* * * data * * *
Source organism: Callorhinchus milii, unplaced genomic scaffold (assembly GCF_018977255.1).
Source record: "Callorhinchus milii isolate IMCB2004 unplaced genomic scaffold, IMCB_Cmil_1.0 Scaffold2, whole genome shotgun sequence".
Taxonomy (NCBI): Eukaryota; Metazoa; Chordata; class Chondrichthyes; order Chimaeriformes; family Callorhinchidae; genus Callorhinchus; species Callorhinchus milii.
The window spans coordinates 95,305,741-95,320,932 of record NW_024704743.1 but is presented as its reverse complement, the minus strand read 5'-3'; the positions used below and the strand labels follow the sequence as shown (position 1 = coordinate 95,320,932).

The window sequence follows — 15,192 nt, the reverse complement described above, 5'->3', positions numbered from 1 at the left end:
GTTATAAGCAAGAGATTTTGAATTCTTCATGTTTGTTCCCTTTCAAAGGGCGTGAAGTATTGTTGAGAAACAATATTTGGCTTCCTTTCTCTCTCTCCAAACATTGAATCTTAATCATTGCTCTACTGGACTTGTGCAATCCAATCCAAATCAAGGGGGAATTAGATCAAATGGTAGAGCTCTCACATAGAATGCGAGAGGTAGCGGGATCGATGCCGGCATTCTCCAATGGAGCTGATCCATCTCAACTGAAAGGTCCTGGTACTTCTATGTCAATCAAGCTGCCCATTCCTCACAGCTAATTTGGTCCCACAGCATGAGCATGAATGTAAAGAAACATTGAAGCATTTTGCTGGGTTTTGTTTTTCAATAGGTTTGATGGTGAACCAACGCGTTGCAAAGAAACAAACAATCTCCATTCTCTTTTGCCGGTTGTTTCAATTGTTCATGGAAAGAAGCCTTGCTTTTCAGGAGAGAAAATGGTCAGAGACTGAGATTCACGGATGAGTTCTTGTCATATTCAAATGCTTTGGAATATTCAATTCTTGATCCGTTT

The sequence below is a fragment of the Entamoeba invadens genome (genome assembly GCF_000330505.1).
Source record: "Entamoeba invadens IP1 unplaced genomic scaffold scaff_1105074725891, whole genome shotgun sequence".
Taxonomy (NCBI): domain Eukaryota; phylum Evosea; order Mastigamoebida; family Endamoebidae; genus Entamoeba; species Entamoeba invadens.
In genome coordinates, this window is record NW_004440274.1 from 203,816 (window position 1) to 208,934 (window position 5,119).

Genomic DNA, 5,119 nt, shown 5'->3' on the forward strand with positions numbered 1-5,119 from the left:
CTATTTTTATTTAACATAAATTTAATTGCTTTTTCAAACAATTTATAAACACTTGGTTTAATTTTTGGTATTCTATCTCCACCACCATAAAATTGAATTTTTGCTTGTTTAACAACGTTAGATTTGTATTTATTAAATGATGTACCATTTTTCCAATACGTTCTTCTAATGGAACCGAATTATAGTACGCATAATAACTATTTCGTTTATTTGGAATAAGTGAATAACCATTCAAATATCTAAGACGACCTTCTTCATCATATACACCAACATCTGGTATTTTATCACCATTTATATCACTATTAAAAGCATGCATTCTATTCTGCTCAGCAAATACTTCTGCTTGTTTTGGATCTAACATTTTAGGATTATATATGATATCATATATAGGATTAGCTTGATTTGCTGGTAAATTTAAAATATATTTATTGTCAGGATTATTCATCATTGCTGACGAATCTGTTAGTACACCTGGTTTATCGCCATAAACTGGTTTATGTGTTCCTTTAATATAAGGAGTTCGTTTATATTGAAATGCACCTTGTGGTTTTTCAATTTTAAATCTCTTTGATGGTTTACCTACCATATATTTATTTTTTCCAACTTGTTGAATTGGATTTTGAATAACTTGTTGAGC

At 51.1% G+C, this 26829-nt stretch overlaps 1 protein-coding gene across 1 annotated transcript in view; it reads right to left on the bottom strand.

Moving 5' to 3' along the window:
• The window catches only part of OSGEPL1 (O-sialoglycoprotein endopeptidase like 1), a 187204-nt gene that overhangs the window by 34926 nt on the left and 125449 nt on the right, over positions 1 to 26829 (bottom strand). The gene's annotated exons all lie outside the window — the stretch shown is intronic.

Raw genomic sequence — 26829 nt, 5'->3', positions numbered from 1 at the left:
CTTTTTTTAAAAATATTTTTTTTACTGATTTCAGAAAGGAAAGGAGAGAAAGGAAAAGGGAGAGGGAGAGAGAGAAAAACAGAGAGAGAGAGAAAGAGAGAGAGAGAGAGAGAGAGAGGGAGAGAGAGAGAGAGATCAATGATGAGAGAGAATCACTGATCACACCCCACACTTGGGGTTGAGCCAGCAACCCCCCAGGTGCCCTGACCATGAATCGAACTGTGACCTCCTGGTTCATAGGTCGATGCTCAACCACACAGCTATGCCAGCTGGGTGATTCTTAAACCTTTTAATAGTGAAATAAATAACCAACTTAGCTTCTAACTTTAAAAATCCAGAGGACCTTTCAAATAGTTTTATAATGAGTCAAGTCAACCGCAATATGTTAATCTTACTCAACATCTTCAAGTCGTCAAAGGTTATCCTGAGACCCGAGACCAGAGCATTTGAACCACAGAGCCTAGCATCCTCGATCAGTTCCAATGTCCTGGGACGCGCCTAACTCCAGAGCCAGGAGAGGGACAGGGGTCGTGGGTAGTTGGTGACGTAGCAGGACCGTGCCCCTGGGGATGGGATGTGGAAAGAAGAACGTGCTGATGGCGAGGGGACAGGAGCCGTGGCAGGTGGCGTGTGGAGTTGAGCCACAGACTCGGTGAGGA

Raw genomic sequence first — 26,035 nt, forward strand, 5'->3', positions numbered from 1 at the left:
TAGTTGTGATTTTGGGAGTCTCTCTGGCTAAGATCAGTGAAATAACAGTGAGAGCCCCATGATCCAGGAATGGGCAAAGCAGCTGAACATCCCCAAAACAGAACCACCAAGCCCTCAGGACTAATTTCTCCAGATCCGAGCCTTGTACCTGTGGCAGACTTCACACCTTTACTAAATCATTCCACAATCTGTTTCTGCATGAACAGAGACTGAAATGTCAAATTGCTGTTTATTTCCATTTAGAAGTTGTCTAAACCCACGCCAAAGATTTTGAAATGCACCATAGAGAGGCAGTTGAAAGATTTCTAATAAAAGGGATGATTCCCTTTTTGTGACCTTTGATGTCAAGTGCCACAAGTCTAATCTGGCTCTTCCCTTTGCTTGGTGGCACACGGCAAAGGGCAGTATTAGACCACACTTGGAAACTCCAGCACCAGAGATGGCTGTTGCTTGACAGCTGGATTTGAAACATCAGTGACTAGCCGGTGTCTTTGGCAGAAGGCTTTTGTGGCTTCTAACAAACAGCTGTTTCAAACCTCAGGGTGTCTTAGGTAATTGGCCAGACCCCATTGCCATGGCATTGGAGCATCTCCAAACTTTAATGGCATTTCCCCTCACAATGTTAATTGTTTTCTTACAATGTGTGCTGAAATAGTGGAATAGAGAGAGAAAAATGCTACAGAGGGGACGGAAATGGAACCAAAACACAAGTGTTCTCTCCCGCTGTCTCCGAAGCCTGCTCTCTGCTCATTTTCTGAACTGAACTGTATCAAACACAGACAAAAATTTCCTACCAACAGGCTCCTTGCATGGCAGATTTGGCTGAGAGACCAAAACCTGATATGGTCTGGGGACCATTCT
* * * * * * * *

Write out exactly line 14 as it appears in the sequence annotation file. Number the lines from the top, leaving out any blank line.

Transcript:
Moving 5' to 3' along the window: